After the resurrection the apostles and early Christians continued with the power of Christ to heal, to bring shalom. Story after story in the “Acts of the Apostles” tells of this. But it didn’t stop with the apostles, and it hasn’t stopped now. The whole story has not yet been told, and will not be told, until God’s final kingdom comes. But even imperfectly, we all know stories of the kingdom, of men and women who, through the power of Christ in their lives, have trampled down degrading selfishness, joylessness, despair. Even in the worst of circumstance, even in the presence of death, they have brought life and hope, and a glimpse of what the kingdom of God is all about, to those around them.

Just three examples. I doubt if any of you have heard of Albertus Magnus. (Well, maybe Father Matt!) In his time he was a great theologian; his books would fill about 15 feet of a modern library shelf. But all have heard of someone from his time, who wrote little, and chose instead to live in poverty, care for lepers, and who saw all created things as creatures of God and therefore sacred. All have heard of St. Francis of Assisi, and Francis did more to bring the kingdom of God to the people around him, and made more of a difference, than Albertus and all his books.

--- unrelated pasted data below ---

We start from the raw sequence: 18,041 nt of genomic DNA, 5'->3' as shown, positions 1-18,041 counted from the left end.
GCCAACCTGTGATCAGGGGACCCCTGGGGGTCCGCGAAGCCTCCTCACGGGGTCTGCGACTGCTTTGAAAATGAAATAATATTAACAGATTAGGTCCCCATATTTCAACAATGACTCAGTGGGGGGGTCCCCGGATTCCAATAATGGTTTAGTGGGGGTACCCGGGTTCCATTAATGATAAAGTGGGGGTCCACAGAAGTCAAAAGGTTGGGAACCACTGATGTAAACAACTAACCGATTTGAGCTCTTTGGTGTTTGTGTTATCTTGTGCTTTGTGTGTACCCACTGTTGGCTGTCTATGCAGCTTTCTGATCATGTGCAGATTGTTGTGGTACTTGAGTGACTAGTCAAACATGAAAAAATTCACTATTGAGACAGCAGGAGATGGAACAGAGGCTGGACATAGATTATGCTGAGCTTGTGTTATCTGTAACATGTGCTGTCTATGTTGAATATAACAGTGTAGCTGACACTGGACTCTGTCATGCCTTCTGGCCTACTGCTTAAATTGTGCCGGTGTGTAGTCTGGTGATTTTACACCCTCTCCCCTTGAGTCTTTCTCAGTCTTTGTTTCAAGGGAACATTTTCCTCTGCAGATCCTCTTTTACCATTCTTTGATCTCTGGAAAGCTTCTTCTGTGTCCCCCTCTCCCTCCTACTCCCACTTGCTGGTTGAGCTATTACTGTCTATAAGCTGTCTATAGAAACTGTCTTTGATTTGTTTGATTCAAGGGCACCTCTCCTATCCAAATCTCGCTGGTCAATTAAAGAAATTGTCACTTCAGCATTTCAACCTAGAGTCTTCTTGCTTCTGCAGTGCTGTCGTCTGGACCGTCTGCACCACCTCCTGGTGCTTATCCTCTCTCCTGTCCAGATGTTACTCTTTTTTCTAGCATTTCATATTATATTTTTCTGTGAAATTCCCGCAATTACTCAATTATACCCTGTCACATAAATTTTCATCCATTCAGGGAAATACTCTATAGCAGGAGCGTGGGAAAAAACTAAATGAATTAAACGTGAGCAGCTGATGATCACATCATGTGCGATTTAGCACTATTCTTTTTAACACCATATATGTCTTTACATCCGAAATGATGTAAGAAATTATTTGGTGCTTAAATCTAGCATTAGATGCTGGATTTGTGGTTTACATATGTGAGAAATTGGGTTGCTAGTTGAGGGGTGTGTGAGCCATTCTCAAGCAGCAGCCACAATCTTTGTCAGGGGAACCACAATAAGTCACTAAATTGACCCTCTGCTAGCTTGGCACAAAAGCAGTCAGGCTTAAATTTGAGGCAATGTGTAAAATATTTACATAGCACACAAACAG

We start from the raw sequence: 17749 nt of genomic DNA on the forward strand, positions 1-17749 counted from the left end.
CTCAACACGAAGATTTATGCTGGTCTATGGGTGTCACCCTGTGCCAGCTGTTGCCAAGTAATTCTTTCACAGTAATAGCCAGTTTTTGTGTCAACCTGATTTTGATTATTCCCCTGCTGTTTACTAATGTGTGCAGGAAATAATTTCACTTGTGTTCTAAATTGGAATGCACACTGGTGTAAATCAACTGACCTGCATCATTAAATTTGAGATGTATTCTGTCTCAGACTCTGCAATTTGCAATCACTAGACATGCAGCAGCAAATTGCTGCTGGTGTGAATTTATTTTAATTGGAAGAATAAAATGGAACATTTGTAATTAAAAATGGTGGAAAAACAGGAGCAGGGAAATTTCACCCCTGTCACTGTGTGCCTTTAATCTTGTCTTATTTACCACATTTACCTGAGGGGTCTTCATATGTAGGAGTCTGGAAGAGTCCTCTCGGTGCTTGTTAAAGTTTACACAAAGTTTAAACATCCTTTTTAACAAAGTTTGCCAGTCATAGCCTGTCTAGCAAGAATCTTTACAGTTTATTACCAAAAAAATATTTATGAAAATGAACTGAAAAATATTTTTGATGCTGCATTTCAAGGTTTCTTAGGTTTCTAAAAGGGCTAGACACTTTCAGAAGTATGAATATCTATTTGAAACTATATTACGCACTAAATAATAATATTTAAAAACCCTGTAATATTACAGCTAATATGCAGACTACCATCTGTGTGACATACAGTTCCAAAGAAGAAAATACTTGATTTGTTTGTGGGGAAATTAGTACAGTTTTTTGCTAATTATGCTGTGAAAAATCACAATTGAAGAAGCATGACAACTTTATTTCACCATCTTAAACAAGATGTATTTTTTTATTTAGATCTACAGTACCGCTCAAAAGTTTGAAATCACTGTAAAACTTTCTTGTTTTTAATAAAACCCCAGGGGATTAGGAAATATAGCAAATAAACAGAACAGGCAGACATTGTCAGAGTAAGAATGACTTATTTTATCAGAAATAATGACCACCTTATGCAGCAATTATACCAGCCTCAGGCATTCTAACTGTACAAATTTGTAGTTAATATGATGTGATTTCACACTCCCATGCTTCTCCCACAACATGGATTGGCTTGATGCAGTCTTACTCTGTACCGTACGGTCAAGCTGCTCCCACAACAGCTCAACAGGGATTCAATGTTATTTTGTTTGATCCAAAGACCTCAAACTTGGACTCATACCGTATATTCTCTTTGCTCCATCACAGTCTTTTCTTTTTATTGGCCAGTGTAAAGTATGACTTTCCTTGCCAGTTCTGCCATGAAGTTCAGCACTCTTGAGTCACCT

Or, most of us have heard of the Crimean war, especially those old enough forced to memorize “The Charge of the Light Brigade.” But do we remember when that war was, who fought in it, what it was fought over, who the generals were? Probably not! But, all remember one woman, a woman in the field hospitals of the Crimea, bringing comfort to the wounded and the dying. A woman who was so beloved and thought so holy that wounded soldiers would kiss the walls over which her shadow had passed. All have heard of Florence Nightingale, because she showed a glimpse of the kingdom of God in a world of evil and death.